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Archive for January, 2013

Freshman Lawmaker Proposes Letting School Districts Go All-Charter

Carolina Journal’s Barry Smith reports on a proposal that seeks to unleash innovation in K-12 education.

While the Republican leadership is talking education reform — including offering more choices for parents and students — a freshman GOP representative is putting forth a new twist on charter schools.

Rep. Donny Lambeth, R-Forsyth, would like to give entire school districts the option of converting to charter school districts.

Lambeth, who was chairman of the Winston-Salem/Forsyth County Board of Education for 18 years, said that school officials often discussed charter schools and their flexibility.

“It often came up that charter schools have an advantage because they don’t have to follow the same rules and regulations that we follow,” Lambeth said.

He said in his discussion with other educators, the concept evolved that traditional public schools and charter schools should cooperate more.

“Charter schools make public schools better,” Lambeth said. “Competition makes everybody better.”

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Absolute Debacle

From the audit of the state’s Medicaid program, released today by Auditor Beth Wood. Below is the summary. It can be summed up in two words: absolute debacle.

 

This performance audit was requested by the General Assembly. The audit found that administrative spending for the state’s Medicaid program is significantly higher than the average of nine states with similarly sized programs. While those states on average have administrative costs of about 4.5% of the total program cost, North Carolina spends 6.3% on administrative functions. The audit also found that Medicaid uses flawed or incomplete budget forecasting methods. The Division of Medical Assistance, which oversees the Medicaid program, failed to produce budget projections for two spending categories that together had a budget shortfall of $190 million. DMA was potentially non-compliant with directives from the General Assembly. In one case, the Division withheld 131 million dollars in reimbursements owed to the federal government to cover its expenses at the end of the fiscal year, even though the General Assembly had specifically passed a law prohibiting this kind of withholding. In another case, the Division refused to eliminate automatic increases to nursing homes as the General Assembly had required in its budget. That decision cost the state almost $13 million in unplanned spending. The audit also raises questions about whether the nonprofit agency Community Care of North Carolina (CCNC) is providing the level of savings to Medicaid it has promised. In the most recent fiscal year, the company fell $39 million short of its projected $90 million in savings. That shortfall was not made up for with savings from other areas, even though the General Assembly had specifically directed DMA to find savings elsewhere if CCNC missed its target. The audit found structural flaws with the Medicaid program. While DMA is considered the primary agency administering the program, about two-thirds of Medicaid money is spent by agencies other than DMA, giving it very little ability to ultimately control costs. In addition, people in the state’s Office of State Budget and Management and in the General Assembly report that they have a difficult time receiving useful information from DMA that allows them to see when there is a budget problem and attempt to resolve it before the end of the fiscal year.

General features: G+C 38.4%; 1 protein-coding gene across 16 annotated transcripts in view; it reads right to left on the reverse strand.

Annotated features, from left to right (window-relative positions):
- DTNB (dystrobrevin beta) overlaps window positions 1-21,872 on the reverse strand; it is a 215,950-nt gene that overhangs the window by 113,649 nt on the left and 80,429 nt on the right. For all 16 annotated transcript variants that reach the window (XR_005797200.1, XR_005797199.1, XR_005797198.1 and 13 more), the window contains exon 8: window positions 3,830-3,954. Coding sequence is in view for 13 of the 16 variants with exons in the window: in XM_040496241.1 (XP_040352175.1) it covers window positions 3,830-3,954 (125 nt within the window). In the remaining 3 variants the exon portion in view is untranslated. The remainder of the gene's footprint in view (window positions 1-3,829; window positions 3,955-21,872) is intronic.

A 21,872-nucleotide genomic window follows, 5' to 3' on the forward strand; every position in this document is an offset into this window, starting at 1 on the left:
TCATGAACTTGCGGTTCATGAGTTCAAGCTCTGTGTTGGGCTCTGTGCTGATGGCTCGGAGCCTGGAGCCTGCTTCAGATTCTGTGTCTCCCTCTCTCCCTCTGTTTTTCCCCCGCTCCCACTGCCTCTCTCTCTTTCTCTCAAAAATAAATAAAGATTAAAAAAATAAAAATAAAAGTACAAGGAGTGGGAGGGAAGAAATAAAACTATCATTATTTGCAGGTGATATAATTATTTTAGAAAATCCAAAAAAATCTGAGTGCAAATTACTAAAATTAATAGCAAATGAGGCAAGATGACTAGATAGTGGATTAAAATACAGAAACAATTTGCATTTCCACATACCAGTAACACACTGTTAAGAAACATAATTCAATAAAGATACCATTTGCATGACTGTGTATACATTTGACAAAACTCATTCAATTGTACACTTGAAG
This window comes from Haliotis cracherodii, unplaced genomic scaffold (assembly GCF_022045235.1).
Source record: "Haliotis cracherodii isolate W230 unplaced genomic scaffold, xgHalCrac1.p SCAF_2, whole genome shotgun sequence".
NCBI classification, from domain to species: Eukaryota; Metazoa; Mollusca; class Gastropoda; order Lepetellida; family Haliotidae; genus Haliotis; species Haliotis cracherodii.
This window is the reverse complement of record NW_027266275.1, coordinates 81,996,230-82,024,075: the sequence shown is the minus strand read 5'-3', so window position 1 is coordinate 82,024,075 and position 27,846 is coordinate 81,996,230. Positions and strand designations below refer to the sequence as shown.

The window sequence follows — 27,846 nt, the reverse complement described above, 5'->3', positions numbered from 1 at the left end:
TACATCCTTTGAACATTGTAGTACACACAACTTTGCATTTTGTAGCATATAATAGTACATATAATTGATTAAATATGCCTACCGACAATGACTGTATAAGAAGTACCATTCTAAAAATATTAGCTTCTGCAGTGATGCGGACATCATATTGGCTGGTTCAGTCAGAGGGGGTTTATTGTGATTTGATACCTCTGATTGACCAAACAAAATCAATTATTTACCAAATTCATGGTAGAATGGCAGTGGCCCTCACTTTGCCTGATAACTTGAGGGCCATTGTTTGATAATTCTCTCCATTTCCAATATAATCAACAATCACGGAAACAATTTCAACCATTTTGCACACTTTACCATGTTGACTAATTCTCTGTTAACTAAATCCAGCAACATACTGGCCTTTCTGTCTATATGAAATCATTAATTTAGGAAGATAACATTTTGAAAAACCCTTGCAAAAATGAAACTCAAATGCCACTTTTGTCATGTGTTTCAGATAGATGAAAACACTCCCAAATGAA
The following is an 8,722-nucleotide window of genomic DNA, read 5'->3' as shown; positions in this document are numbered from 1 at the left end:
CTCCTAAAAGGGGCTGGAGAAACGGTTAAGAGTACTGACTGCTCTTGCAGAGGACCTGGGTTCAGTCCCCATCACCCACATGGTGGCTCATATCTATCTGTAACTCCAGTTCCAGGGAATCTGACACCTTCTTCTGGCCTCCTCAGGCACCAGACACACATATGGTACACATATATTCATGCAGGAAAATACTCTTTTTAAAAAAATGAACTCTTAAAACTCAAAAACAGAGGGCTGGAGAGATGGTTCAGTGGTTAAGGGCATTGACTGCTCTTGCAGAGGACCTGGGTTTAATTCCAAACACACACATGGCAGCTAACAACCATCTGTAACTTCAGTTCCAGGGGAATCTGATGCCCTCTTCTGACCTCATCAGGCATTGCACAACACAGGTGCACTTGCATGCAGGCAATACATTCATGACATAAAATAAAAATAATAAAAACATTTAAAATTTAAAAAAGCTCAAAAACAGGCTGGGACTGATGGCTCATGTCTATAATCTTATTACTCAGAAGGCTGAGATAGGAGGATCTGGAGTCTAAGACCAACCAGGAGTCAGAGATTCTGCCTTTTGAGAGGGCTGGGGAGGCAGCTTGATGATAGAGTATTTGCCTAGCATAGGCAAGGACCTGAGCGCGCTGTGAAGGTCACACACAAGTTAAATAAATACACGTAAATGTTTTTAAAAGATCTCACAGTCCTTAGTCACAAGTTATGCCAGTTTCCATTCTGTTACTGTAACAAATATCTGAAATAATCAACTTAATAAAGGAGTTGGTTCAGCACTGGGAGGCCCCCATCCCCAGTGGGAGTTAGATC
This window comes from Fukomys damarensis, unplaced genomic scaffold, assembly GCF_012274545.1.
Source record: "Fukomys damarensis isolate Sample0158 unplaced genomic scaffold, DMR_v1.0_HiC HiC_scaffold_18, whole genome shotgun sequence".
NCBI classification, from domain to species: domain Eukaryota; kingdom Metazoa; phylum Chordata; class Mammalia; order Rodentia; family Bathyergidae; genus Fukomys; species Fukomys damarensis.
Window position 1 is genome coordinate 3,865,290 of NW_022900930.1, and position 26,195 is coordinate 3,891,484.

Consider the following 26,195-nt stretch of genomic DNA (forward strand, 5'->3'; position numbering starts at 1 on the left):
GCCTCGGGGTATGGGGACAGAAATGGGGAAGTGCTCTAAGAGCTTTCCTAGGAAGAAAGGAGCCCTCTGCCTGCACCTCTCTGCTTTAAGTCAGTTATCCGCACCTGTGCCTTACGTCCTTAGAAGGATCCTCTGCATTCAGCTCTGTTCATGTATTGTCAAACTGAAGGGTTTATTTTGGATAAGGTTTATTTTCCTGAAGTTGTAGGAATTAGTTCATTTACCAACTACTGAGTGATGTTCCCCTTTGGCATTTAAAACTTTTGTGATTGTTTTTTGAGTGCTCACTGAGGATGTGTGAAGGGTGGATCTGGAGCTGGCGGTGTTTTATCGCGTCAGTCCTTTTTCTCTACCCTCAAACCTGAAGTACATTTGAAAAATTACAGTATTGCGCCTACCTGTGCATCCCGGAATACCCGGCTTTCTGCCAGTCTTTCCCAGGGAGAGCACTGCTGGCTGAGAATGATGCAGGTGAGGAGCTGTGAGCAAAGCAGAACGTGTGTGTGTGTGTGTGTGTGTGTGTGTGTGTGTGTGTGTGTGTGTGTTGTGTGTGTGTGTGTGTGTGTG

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How to know when a reporter has his nose out of joint

Picture 1News & Observer reporter John Frank has written a brief story on the N&O‘s website that could be the poster child for petulant, agenda-pushing, and angry journalism, or, pretty much all mainstream journalism today.

Pushed by the N&O‘s main constituency, angry, agenda-pushing, petulant lefties, Frank carried the fringe academic left’s water regarding gender studies at Gov. Pat McCrory’s press conference this morning. The headline, “McCrory won’t apologize, rejects he demeaned liberal arts,” tells you what’s coming:

Gov. Pat McCrory bristled Thursday when asked about his recent inflammatory comments regarding liberal arts courses in higher education.